Effect of a sedation and ventilator liberation protocol vs usual care on duration of invasive mechanical ventilation in pediatric intensive care units: A randomized clinical trial. JAMA 2021; 326:401–10. PMID: 34342620.
The optimal strategy for weaning infants and children from mechanical ventilation is uncertain. This pragmatic multicenter, stepped-wedge, cluster randomized clinical trial of 18 pediatric intensive care units in the United Kingdom (February 2018 to October 2019) sequentially randomized critically ill infants and children requiring mechanical ventilation to a protocol intervention (n = 4,688) versus usual care (n = 4,155). The intervention involved assessment of sedation level, daily screening for readiness to undertake a spontaneous breathing trial, a spontaneous breathing trial to test ventilator liberation potential, and daily rounds to review sedation and readiness screening and set patient-relevant targets. The primary outcome was the duration of invasive mechanical ventilation (initiation until successful extubation). The treatment effect was a hazard ratio adjusted for calendar time and hospital site. A total of 8,843 subjects (median age, 8 months [interquartile range, 1 to 46 months]; 42% female) completed the trial. Protocol intervention resulted in a significantly shorter median time to successful extubation (64.8 vs. 66.2 h, respectively; adjusted median difference, −6.1 h [interquartile range, −8.2 to −5.3 h]; adjusted hazard ratio, 1.11 [95% CI, 1.02 to 1.20]; P = 0.02). The incidence of serious adverse events was similar between groups.
Take home message: In infants and children requiring prolonged mechanical ventilation, use of a standardized sedation and ventilator liberation protocol was associated with a statistically significant but marginally clinically important reduction in time to first successful extubation.
Frequency of preoperative advance care planning for older adults undergoing high-risk surgery: A secondary analysis of a randomized clinical trial. JAMA Surg 2021; 156:e211521. PMID: 33978693.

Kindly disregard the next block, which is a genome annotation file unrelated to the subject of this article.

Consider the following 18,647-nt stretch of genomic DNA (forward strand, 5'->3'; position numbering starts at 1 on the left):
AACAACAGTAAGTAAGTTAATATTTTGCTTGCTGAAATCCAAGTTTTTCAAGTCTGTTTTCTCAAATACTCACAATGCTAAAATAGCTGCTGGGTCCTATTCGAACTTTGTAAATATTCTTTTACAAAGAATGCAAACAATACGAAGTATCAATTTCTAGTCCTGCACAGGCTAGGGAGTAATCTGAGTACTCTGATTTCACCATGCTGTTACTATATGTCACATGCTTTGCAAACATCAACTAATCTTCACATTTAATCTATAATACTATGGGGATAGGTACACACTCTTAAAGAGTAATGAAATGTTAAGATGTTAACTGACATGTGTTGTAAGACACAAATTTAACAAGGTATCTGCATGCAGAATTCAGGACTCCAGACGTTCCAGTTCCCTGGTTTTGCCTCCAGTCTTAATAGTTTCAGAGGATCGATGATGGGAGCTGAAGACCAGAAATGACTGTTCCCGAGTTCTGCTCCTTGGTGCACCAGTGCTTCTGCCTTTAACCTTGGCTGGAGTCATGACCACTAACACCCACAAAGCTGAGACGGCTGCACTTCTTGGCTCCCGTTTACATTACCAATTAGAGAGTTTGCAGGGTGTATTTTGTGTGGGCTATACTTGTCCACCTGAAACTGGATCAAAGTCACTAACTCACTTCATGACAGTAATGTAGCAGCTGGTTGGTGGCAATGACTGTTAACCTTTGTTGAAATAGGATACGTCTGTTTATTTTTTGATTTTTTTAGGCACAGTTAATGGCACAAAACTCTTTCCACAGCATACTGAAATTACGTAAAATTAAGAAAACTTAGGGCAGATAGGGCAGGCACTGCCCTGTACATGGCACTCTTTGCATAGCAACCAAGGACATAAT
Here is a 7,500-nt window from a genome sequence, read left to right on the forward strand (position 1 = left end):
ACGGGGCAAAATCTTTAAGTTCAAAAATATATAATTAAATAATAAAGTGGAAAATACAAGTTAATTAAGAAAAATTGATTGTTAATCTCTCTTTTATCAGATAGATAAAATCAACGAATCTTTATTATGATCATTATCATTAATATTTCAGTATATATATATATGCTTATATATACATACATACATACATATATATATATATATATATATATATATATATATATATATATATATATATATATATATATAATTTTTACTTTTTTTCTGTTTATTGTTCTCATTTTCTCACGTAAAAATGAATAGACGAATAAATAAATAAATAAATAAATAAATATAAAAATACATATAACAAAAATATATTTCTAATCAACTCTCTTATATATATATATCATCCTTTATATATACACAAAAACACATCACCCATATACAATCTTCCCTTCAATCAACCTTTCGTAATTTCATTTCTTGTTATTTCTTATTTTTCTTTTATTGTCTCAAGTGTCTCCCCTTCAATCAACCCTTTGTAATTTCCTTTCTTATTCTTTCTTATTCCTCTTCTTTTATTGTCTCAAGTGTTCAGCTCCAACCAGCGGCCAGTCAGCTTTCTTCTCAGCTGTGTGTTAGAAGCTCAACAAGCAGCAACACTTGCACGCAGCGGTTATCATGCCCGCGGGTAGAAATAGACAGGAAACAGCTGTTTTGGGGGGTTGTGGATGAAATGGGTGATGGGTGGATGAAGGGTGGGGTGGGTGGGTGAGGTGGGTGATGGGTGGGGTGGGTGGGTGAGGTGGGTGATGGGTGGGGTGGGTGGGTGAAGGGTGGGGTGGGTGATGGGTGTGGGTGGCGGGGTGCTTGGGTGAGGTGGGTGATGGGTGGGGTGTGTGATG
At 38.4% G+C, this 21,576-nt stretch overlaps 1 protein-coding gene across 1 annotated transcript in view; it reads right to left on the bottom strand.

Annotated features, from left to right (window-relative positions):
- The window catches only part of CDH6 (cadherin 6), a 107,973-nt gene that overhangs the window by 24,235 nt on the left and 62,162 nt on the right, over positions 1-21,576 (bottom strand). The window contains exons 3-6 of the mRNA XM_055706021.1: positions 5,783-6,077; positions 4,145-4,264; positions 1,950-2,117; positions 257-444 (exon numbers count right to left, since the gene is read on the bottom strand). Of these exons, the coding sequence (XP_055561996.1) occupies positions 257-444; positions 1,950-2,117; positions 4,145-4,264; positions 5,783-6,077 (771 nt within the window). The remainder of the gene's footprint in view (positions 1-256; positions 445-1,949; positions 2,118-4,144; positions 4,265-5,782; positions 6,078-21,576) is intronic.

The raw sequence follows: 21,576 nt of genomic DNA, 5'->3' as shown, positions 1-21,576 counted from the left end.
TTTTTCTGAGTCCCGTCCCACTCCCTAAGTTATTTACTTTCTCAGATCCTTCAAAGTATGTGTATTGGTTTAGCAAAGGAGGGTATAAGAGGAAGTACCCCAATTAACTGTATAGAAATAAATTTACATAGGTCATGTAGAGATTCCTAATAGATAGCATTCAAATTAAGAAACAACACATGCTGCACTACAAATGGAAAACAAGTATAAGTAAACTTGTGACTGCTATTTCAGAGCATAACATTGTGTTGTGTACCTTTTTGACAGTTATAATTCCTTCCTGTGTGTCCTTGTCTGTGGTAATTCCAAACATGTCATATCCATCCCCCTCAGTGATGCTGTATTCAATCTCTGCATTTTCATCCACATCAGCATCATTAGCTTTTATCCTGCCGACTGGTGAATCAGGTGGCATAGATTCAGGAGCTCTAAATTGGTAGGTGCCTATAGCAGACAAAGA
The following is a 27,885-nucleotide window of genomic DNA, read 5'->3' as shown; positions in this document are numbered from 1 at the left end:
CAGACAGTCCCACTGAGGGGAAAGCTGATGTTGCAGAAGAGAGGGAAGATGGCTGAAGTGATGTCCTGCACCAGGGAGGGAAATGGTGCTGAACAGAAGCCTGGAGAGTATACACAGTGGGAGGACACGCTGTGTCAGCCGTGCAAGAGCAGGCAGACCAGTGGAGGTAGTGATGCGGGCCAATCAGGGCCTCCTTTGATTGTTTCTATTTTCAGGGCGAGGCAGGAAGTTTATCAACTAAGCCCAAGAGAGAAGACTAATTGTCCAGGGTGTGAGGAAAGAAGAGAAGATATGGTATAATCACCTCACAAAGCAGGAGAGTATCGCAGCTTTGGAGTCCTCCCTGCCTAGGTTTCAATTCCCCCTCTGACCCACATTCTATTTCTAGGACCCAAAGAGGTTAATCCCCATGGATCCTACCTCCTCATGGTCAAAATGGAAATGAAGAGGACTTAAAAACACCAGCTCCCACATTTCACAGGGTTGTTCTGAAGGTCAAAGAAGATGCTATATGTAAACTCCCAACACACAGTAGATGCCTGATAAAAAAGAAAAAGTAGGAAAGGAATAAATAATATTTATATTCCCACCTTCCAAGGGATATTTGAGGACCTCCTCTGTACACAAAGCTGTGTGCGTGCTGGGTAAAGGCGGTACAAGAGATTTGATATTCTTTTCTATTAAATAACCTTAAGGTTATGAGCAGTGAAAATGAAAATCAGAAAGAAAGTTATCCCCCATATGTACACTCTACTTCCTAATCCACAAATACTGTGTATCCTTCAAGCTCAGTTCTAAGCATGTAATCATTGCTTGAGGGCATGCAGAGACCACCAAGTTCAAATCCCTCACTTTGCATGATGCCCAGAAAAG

Preoperative advance care planning for patients undergoing major surgery is increasingly emphasized. However, the extent to which it occurs is unknown. This secondary analysis from a multisite randomized trial evaluated a question prompt list (11 questions) on preoperative communication for adults 60 yr or older with at least one comorbidity and an oncologic or vascular diagnosis at five U.S. academic medical centers. From an audio-recorded preoperative consultation, any statement regarding advance care planning from the surgeon, patient, or family member was noted. The medical record was examined for the presence of a preoperative written directive. Interviews with patients experiencing postoperative complications were conducted. In 213 patients (57% male; mean age, 72 yr), only 13 conversations of advance care planning were noted; 66% did not have a preoperative advance directive. No associations were noted between the presence of a directive and patient age, the number of comorbidities, or type of procedure (oncologic [32%] vs. vascular [42%]; P = 0.22). There was no difference in preoperative communication or documentation between patients mailed a question prompt list 35% versus usual care 33% (P = 0.77). In general, patients with complications did not think it was important to discuss their preferences with their surgeon preoperatively.
Take home message: In a clinical trial, preferences for postoperative life-sustaining treatments in high-risk older adults undergoing major surgery were infrequently explored, addressed, or documented preoperatively.
In anticipation of pain: Expectancy modulates corticospinal excitability, autonomic response, and pain perception. PAIN 2021; 162:2287–96. PMID: 34256382.
Pain is a complex phenomenon involving perceptual (intensity), autonomic, and motor components. The expectation of pain can amplify pain perception, although the impact of expectancy on autonomic and motor components is not well understood. The authors used a psychophysical testing paradigm in which high- or low-intensity painful thermal stimuli were paired with a simple visual cue to impart expectancy in 32 healthy subjects. Autonomic responses (skin conductance) and distal motor responses (electromyography) to transcranial magnetic stimulation of the cortex were recorded. The expectation of receiving a high-intensity stimulus led to higher ratings of pain intensity than when a high-intensity stimulus was not expected (F [1, 31] = 16.88; P < 0.001). Additional analysis showed that motor responses were suppressed, and autonomic responses enhanced by pain expectancy. Modeling the subject’s responses revealed that pain perception mediated the effects of noxious stimulation on autonomic responses. Expecting a high level of pain alters the experienced pain intensity, autonomic changes, and motor responses that may include protective reflexes.